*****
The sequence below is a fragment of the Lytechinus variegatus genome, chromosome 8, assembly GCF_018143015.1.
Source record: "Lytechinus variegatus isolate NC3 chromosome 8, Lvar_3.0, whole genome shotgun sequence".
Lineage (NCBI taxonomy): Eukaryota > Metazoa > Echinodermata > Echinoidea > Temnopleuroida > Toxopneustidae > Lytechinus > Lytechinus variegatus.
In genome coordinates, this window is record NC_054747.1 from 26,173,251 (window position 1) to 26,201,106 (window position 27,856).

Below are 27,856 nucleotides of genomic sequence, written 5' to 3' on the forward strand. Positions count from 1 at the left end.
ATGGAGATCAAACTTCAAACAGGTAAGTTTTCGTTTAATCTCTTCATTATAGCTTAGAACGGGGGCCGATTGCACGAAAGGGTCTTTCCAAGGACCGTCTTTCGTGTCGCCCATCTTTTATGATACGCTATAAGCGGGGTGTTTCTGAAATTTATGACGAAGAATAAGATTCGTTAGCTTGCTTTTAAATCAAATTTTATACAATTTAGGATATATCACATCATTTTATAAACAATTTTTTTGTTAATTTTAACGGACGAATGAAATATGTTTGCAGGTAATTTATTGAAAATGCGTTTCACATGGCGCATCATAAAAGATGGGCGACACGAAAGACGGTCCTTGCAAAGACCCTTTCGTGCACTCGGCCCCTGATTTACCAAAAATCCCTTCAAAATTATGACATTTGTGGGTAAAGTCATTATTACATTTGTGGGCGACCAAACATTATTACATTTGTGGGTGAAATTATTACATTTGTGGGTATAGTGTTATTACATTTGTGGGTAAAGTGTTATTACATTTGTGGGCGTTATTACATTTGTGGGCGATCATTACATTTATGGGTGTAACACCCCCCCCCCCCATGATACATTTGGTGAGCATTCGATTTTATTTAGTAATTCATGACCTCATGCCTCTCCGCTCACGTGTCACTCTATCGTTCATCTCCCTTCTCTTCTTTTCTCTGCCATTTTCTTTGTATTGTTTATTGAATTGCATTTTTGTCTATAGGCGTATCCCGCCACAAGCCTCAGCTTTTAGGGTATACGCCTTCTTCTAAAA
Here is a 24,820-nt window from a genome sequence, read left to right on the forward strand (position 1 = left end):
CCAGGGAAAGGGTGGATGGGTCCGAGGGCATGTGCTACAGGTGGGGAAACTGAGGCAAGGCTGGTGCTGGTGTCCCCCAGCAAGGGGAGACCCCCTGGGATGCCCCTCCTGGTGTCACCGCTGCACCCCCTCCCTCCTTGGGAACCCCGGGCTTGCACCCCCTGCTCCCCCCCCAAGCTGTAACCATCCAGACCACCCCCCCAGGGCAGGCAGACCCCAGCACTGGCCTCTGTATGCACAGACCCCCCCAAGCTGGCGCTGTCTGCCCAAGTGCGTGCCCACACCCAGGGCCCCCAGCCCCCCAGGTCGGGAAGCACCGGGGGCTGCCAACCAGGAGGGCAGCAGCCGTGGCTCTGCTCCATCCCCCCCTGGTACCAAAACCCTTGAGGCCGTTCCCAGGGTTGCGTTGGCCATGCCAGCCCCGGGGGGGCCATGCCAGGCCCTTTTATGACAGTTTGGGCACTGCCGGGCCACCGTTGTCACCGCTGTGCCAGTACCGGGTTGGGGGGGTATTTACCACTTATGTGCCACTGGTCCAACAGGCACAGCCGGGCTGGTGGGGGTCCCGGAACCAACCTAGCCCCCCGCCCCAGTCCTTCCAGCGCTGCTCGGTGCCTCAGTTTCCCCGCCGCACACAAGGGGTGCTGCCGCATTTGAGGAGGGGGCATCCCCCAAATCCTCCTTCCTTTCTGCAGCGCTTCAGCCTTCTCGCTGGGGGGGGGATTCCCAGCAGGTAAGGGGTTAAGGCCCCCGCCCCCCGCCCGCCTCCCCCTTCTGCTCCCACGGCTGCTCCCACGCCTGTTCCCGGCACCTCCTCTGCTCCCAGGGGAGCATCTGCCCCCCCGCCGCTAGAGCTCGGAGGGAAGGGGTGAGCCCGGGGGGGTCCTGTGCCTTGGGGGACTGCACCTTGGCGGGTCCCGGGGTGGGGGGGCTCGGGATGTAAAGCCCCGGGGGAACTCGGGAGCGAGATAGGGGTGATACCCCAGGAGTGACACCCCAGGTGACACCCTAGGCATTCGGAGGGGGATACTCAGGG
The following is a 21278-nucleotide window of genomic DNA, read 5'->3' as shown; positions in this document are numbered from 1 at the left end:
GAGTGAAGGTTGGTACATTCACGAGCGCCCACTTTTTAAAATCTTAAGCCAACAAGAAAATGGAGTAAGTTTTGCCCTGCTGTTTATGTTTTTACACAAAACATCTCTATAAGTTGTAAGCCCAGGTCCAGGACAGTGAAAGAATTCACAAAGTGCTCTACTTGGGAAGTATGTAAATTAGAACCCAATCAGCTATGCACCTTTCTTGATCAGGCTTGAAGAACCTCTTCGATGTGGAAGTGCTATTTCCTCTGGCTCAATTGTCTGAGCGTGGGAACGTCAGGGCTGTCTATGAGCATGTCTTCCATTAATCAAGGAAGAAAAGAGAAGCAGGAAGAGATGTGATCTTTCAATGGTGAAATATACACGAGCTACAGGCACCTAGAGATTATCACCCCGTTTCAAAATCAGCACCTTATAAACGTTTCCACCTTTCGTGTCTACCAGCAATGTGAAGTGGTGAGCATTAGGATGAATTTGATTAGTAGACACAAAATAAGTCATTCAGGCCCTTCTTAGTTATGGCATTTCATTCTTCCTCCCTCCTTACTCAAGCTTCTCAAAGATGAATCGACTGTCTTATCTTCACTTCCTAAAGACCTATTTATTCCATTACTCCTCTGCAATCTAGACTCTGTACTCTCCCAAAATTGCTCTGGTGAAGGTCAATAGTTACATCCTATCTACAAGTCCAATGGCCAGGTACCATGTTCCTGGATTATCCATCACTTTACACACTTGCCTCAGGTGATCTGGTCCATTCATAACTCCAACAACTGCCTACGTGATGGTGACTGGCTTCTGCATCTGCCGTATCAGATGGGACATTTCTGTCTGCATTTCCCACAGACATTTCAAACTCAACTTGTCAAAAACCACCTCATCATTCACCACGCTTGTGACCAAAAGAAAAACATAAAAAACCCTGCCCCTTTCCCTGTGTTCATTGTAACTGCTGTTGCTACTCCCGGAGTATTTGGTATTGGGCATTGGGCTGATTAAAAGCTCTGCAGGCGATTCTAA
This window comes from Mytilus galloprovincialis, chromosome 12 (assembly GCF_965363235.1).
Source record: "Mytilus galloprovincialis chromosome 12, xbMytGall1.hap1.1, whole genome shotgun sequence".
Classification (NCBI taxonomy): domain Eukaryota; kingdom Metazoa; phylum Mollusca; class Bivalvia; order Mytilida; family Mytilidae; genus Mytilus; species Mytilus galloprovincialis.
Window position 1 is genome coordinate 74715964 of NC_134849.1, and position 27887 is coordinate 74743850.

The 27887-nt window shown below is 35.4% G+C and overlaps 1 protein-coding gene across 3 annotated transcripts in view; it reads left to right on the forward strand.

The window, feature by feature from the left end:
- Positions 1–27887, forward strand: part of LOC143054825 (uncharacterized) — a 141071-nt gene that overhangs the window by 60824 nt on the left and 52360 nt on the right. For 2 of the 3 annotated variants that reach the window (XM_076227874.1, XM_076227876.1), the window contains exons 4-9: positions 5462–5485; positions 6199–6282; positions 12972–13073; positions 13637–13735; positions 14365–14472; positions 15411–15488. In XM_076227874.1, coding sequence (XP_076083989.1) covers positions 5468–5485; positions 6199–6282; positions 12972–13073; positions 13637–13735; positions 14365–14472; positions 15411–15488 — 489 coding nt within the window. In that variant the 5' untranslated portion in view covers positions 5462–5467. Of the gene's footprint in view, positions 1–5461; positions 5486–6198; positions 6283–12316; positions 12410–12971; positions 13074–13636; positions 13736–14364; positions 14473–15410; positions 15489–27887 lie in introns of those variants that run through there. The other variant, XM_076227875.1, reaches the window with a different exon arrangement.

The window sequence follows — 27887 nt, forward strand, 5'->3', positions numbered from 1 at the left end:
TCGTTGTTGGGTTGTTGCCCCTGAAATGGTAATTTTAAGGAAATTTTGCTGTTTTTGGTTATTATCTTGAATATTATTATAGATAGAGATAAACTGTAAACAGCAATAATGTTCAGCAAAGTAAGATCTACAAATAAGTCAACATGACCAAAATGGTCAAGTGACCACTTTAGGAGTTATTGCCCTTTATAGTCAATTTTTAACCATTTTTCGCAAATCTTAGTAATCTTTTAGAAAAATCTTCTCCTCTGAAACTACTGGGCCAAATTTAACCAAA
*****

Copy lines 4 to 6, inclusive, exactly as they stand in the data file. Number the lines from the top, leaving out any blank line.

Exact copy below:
In genome coordinates, this window is record NC_054747.1 from 26,173,251 (window position 1) to 26,201,106 (window position 27,856).

Below are 27,856 nucleotides of genomic sequence, written 5' to 3' on the forward strand. Positions count from 1 at the left end.
ATGGAGATCAAACTTCAAACAGGTAAGTTTTCGTTTAATCTCTTCATTATAGCTTAGAACGGGGGCCGATTGCACGAAAGGGTCTTTCCAAGGACCGTCTTTCGTGTCGCCCATCTTTTATGATACGCTATAAGCGGGGTGTTTCTGAAATTTATGACGAAGAATAAGATTCGTTAGCTTGCTTTTAAATCAAATTTTATACAATTTAGGATATATCACATCATTTTATAAACAATTTTTTTGTTAATTTTAACGGACGAATGAAATATGTTTGCAGGTAATTTATTGAAAATGCGTTTCACATGGCGCATCATAAAAGATGGGCGACACGAAAGACGGTCCTTGCAAAGACCCTTTCGTGCACTCGGCCCCTGATTTACCAAAAATCCCTTCAAAATTATGACATTTGTGGGTAAAGTCATTATTACATTTGTGGGCGACCAAACATTATTACATTTGTGGGTGAAATTATTACATTTGTGGGTATAGTGTTATTACATTTGTGGGTAAAGTGTTATTACATTTGTGGGCGTTATTACATTTGTGGGCGATCATTACATTTATGGGTGTAACACCCCCCCCCCCCATGATACATTTGGTGAGCATTCGATTTTATTTAGTAATTCATGACCTCATGCCTCTCCGCTCACGTGTCACTCTATCGTTCATCTCCCTTCTCTTCTTTTCTCTGCCATTTTCTTTGTATTGTTTATTGAATTGCATTTTTGTCTATAGGCGTATCCCGCCACAAGCCTCAGCTTTTAGGGTATACGCCTTCTTCTAAAA